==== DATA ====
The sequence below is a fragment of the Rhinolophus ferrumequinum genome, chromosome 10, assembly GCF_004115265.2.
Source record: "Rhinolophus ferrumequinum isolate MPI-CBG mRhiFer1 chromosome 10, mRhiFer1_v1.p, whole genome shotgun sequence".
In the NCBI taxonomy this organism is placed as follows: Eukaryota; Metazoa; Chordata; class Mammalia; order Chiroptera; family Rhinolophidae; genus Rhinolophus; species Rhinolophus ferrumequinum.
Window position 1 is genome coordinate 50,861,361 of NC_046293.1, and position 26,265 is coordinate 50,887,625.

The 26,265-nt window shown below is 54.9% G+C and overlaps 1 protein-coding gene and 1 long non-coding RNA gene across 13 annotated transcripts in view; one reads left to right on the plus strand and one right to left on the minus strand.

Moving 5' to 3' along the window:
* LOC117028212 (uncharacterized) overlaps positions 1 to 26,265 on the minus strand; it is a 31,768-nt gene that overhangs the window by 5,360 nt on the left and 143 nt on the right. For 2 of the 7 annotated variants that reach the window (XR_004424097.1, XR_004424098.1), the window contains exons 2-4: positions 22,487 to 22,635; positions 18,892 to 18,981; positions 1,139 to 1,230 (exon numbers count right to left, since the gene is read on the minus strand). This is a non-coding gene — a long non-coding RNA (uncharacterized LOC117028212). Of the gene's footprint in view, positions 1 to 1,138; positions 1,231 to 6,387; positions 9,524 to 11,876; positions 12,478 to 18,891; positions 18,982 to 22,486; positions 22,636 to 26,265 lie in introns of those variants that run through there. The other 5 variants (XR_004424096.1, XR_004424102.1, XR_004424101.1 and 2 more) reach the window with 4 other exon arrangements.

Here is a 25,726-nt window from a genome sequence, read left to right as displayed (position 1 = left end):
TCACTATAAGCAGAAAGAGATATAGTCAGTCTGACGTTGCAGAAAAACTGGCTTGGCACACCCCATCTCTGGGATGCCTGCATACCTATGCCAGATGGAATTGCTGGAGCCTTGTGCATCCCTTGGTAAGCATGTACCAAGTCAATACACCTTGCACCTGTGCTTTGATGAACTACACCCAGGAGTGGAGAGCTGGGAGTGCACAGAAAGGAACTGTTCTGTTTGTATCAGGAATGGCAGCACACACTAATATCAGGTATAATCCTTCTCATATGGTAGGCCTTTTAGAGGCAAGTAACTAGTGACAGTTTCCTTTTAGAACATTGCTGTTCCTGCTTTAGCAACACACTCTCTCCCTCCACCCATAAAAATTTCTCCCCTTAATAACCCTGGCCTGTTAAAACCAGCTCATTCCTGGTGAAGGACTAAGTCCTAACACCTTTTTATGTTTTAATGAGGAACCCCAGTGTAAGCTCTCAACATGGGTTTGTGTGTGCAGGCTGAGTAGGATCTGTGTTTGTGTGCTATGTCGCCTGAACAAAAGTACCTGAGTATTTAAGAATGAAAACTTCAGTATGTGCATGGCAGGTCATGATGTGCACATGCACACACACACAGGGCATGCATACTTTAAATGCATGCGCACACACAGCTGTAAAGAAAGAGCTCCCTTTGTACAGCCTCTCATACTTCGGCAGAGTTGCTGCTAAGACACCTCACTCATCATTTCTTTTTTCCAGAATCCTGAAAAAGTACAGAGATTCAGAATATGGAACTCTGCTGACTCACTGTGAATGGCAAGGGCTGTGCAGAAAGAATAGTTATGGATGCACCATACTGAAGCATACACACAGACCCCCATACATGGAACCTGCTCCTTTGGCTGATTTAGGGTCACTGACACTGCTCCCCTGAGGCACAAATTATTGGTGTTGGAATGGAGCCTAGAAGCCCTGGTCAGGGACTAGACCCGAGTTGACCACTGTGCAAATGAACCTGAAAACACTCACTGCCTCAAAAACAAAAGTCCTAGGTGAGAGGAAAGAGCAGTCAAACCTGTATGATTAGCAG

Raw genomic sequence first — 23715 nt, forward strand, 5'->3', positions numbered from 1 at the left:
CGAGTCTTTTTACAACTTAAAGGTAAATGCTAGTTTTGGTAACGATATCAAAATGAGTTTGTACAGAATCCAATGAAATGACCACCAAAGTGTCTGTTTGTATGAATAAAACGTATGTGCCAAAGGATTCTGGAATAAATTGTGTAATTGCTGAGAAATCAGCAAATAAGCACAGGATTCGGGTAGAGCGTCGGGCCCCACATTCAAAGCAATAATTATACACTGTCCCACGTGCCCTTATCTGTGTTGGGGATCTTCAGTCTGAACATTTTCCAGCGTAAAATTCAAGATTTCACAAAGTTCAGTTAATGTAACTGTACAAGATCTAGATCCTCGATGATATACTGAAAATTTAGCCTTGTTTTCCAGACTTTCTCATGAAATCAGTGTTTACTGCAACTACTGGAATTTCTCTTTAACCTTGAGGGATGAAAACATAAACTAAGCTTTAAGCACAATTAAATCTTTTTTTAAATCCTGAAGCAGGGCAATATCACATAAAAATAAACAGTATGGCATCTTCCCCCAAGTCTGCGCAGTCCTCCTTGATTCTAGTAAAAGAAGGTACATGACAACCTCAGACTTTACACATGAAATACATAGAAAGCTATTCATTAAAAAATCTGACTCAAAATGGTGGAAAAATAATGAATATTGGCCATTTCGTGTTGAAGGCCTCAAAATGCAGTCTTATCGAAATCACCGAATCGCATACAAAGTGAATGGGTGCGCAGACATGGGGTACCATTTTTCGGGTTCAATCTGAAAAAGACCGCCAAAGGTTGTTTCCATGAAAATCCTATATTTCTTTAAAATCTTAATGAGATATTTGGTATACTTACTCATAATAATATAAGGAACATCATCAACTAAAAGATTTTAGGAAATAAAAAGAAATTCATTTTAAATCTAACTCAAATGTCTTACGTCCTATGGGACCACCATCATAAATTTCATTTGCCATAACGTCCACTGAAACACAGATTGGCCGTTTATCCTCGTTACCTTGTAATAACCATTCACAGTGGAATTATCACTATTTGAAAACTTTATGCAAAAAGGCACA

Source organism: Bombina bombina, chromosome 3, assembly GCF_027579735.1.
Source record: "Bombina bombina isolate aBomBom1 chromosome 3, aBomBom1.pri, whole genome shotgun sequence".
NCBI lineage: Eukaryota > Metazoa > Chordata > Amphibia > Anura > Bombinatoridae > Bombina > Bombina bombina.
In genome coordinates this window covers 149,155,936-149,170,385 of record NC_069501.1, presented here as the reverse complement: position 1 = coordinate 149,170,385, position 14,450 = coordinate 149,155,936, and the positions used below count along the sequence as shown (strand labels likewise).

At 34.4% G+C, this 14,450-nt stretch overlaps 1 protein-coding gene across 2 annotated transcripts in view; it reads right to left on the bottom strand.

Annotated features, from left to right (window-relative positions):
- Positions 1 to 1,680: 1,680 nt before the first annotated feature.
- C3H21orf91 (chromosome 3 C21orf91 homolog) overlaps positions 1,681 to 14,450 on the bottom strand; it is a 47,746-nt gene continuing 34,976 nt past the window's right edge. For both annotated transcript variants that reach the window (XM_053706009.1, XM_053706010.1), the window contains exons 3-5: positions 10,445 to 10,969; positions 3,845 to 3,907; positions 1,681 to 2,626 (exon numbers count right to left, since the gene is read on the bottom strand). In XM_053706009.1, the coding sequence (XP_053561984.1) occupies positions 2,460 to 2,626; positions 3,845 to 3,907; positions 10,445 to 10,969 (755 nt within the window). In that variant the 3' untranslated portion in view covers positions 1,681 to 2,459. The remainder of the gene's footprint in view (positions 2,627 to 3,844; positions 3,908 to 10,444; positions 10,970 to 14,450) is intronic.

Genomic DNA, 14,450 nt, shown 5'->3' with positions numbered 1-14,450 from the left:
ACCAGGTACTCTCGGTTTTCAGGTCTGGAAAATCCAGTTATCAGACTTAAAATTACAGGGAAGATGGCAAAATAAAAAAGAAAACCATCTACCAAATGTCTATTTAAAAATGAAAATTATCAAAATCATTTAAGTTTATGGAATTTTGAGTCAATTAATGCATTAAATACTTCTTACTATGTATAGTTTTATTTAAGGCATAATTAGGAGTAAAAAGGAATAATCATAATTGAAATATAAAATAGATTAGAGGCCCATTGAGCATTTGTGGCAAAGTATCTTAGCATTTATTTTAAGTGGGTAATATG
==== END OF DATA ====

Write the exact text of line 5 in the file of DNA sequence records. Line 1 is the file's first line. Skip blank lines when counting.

The 26,265-nt window shown below is 54.9% G+C and overlaps 1 protein-coding gene and 1 long non-coding RNA gene across 13 annotated transcripts in view; one reads left to right on the plus strand and one right to left on the minus strand.